• ISBN-13: 9780805078930
  • Publisher: Henry Holt and Co. (BYR)
  • Publication date: 7/25/2006
  • Pages: 32
  • Sales rank: 540,649
  • Age range: 3 - 7 Years
  • Product dimensions: 8.75 (w) x 11.14 (h) x 0.39 (d)

Meet the Author

Karen Katz has written and illustrated many books for children, including The Colors of Us, My First Ramadan, Counting Kisses and Where is Baby’s Belly Button. Long inspired by folk art from around the world, she was inspired to write her first book, Over the Moon, when she and her husband adopted their daughter from Guatemala, and she wanted to tell the story of welcoming Lena into their lives. Katz loves to paint and experiment with texture, color, collage and pattern. Besides an author and illustrator, she has been a costume designer, quilt maker, fabric artist and graphic designer. Katz and her family divide their time between New York City and Saugerties, New York.

Biography

From painting and sculpture to quiltmaking and costume design, Karen Katz has been making art in one form or another all her life. But it was not until she and her husband adopted a baby from Guatemala that she considered a career in children's books. Published in 1997, her debut picture book, Over the Moon, told the story of one adoptive family's happy beginnings in a country far away. Since then, Katz has gone on to create many award-winning picture, board, and novelty books that capture the joys of childhood in simple storylines, vibrant colors, and winsome illustrations. Some include count-down elements (Counting Kisses, Ten Tiny Tickles) or interactive features (Where Is Baby's Belly Button?, Peek-A-Baby); still others introduce holiday traditions (My First Kwanzaa, My First Chinese New Year) or reinforce good habits, manners, or behavior (Excuse Me!, No Biting!, I Can Share).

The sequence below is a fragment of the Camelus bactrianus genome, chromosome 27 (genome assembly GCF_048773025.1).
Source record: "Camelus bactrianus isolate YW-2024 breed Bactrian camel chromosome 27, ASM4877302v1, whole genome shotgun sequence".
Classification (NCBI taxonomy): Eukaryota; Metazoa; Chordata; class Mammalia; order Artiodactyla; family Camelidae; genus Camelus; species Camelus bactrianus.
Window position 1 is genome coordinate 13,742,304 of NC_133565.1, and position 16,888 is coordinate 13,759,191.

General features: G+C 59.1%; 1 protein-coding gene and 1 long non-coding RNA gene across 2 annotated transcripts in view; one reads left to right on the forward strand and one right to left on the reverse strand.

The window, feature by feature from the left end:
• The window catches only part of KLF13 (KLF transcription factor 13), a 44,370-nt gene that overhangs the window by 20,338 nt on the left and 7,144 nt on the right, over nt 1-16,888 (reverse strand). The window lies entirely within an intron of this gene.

Perhaps the secret to Katz's success (besides the undeniable appeal of her signature round-headed babies!) can be summed up in this quote taken directly from the author/artist's website: "When an idea for a story pops into my head, I ask these questions: Will a child want to read this book? Will parents want to read this book with their children? Will this book make a child laugh? Will this book make a parent and child feel something? Is there something visual here that will hold a child's interest? Will a child see something in a different way after reading this book? If the answer to any of those questions is 'yes,' then I know I'm on the right track."